Pokemon Go to get more Pokemon, trading, and customizable PokeStops

By Darrell Etherington as written on
Pokemon players will eventually be able to fill out their collections via trades, which is very good news for people eyeing region-specific Pokemon like Australia’s Kangaskhan from the other side of the world. Niantic CEO John Hanke revealed at a San Diego Comic Con panel that Niantic is indeed working on adding trading (and new training features) to their game, as well as customizable PokeStops and more Pokemon from later generations of the Nintendo franchise. He also said Niantic is thinking about adding the ability to breed Pokemon, too.
One of the most interesting things Hanke discussed that we might see implemented soon are custom PokeStops. The idea, as described by Hanke, is that players could get alternate items that would function like Lures (which you add to PokeStops to attract more Pokemon to the area), but that would change the Stops in different ways. Hanke suggested, for instance, than an object could turn a PokeStop into a healing location, essentially making it a temporary PokeCenter. You could also imagine items that help a PokeStop attract a certain type of Pokemon, like an all-electric Lure, or something that sets what kind of items the PokeStop provides to trainers that activate it.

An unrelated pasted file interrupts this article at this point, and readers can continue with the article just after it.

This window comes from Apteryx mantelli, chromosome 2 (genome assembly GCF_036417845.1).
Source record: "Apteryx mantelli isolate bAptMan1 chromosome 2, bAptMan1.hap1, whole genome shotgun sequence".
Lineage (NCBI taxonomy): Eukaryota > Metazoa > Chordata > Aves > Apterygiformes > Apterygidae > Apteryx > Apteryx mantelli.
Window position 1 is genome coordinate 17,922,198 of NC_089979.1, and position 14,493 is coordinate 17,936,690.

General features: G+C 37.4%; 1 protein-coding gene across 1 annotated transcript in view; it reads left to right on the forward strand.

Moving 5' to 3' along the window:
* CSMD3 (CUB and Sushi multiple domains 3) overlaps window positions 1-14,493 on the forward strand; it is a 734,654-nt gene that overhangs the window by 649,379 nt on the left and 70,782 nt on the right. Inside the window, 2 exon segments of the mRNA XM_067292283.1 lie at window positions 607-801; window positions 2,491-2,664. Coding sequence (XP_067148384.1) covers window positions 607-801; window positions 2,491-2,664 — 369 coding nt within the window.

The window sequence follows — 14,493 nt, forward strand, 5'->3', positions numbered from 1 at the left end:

New Pokemon are confirmed to be on their way, too. Currently, only the original 150 Pokemon included in Pokemon Red/Blue are present in Pokemon Go for trainers to catch, but Hanke told the panel that the company is “looking forward to finding interesting ways” to incorporate Pokemon “beyond first generation” into the Go realm. It sounded like Hanke didn’t have any very specific timeline on when this would happen, or what it would look like – though his wording did suggest the introduction of other Pokemon won’t be as straightforward as batch updates with entire subsequent generations added.
Hanke also briefly mentioned that trading features are currently being developed. Trading has been a feature of Pokemon since the original generation of games, and it makes sense for Go: You’ve likely already had the experience where you’ve doubled up on some kind of Pokemon while out with a friend and wish you could just swap with them for something you need to get a different one to evolve. Breeding, too, is another Pokemon series staple, which makes sense as a more targeted way to generate Eggs for players to hatch.
Training improvements could be welcome, too. So far, the only way to improve Pokemon in Go is by catching others of the same kind and exchanging them for seeds, which you use to power up a basic CP stat. Fighting your own team’s Pokemon at team-owned gyms is also called ‘training’ in game, but essentially just nets you some experience and improves the gym’s power ranking. A better training mechanic that gives you alternate ways to improve your existing Pokemon would be very welcome.
The main reveal of new stuff for Pokemon Go at SDCC was putting actual faces to the silhouettes of team leaders in the game. Valor, Mystic and Instinct are headed up by Candela, Blanche and Spark, so now we’re not just blindly following some shadowy figure. But the roadmap is far more interesting, even if we have to wait “months” or even “years” per Hanke’s projected timeline for new Pokemon, and likely around the same for any other new features.